But all this happened in the short span of the last two centuries and has had many unanticipated consequences, including booming rates of urbanization. (An article in the December 6 issue of The Economist magazine refers to this phenomenon as “suburbanization.”) From a world of cities of no more than two million people, cities grew to accommodate tens of millions of residents, including the “megacities” of today. In some cities, the benefits of the paradigm shift embracing cleanliness are evident in lower mortality rates and nearly nonexistent epidemic disease, Johnson writes. But around the world, there are still more than three billion people who lack access to clean drinking water and basic sanitation systems: “in absolute numbers, [therefore], we have gone backward as a species.”
Johnson asks whether there has not yet been sufficient innovation to enable the developing world to bypass the big-engineering phase of the developed world that involved building massive public infrastructure to filter and pump water. So, in this chapter, it’s clear that acceptance of the concept of “clean” has led to benefits even as it has enabled urban sprawl in countries where there are inadequate sanitation facilitations and access to potable water. Such tensions and paradoxes lead to new requirements for innovation.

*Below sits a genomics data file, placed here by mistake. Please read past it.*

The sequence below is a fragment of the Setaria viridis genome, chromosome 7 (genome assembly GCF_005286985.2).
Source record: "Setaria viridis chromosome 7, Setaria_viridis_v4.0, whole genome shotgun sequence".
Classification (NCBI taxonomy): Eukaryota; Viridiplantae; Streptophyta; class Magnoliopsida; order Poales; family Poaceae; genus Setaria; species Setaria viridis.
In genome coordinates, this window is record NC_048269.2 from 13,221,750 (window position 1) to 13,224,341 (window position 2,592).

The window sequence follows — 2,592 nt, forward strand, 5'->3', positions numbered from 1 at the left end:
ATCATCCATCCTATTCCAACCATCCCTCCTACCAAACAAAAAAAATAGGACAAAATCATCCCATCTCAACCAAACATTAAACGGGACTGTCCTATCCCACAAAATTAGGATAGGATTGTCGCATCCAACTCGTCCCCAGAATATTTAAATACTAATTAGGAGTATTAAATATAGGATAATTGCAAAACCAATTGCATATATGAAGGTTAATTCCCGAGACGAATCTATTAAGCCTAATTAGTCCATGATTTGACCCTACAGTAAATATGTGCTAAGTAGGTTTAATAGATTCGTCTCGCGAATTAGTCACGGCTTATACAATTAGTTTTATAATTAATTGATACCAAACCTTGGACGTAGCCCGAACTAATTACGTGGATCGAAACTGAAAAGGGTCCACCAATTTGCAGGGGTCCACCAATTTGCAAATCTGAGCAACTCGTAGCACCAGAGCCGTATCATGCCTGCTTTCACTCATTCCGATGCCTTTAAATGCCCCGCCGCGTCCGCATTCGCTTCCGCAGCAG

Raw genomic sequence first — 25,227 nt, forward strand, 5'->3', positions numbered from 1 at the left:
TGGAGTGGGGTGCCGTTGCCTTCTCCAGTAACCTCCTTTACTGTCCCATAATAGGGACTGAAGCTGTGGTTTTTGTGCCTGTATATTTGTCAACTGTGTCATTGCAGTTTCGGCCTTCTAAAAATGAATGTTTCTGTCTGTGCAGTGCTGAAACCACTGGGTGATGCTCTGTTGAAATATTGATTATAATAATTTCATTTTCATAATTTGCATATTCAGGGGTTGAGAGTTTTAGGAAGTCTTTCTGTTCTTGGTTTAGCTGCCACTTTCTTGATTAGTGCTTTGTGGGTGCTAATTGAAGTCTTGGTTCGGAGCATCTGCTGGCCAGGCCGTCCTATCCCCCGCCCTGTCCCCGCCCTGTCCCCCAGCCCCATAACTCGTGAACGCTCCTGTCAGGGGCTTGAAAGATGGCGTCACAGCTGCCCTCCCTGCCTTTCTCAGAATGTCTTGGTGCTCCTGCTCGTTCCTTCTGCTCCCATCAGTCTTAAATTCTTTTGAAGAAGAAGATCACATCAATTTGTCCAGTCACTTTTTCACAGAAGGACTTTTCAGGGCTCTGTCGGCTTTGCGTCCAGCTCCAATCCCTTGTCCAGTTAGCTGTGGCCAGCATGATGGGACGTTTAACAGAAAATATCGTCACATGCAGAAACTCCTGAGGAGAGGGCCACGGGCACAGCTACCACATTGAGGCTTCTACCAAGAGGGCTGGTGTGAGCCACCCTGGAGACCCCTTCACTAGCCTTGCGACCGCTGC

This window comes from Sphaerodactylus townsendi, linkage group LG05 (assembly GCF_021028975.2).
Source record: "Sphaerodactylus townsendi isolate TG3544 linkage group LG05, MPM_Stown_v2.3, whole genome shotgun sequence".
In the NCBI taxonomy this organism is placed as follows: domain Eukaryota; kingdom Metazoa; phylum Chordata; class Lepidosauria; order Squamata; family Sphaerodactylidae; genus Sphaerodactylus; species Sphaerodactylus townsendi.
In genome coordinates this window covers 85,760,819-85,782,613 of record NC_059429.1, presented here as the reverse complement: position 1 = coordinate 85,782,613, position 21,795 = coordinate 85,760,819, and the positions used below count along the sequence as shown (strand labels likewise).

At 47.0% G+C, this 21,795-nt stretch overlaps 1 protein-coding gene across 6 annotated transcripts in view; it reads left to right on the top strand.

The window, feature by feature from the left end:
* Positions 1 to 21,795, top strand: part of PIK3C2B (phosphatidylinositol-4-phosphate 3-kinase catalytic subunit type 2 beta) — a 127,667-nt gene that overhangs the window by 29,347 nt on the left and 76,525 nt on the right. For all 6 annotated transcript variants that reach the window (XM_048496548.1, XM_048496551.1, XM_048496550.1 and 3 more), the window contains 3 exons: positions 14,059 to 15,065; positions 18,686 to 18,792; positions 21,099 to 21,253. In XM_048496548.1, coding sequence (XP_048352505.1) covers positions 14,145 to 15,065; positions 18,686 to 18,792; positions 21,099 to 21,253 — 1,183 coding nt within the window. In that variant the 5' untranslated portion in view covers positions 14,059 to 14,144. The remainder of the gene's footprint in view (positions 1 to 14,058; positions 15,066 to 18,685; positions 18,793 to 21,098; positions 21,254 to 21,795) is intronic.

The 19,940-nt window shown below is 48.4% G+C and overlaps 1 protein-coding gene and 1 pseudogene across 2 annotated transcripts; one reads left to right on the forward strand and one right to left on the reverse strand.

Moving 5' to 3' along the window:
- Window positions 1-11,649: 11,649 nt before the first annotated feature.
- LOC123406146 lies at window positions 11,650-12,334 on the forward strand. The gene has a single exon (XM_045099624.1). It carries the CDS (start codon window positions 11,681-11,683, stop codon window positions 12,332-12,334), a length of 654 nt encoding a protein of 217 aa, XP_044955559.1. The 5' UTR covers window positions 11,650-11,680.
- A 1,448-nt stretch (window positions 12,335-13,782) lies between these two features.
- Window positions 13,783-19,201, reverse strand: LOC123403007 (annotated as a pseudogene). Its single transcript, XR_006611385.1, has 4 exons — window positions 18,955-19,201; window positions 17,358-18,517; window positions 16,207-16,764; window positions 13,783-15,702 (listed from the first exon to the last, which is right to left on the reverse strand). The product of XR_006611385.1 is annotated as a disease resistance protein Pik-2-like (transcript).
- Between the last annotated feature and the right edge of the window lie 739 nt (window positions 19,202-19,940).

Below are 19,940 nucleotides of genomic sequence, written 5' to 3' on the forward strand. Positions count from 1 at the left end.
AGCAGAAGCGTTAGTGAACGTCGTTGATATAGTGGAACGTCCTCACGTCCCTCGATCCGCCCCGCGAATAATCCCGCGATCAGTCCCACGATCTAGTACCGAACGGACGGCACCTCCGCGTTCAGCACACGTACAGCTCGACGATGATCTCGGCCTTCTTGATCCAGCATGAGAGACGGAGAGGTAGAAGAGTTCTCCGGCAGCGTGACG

- To step back for a moment from the book, it is clear today that failures to adapt in the largest, poorest of cities–even if they are a half a world away from us–can bring us full-circle, paradoxically: back to dealing with viruses and bacteria against which we have little or no defense. We need look no further than the front pages of any major newspaper to see that this is the case. Which brings us to:
Edward O. Wilson, one of the world’s most prominent naturalists and biologists, addresses the concept of “HIPPO” (actually an mnemonic, rather than a metaphor) in his latest book, The Meaning of Human Existence. In order of relative importance, the letters in this acronym (which is one well-known to those in Wilson’s fields but was new to me) represent aspects of the human impact on biodiversity, as in:
H = “Habitat loss”, which he defines as the reduction of habitable area by deforestation, conversion of grassland, and climate change.
I = “Invasive species,” which refers to alien animals, plants, and even fungi that cause damage to humans or the environment or both when they travel, or are transported, into areas where they are not native.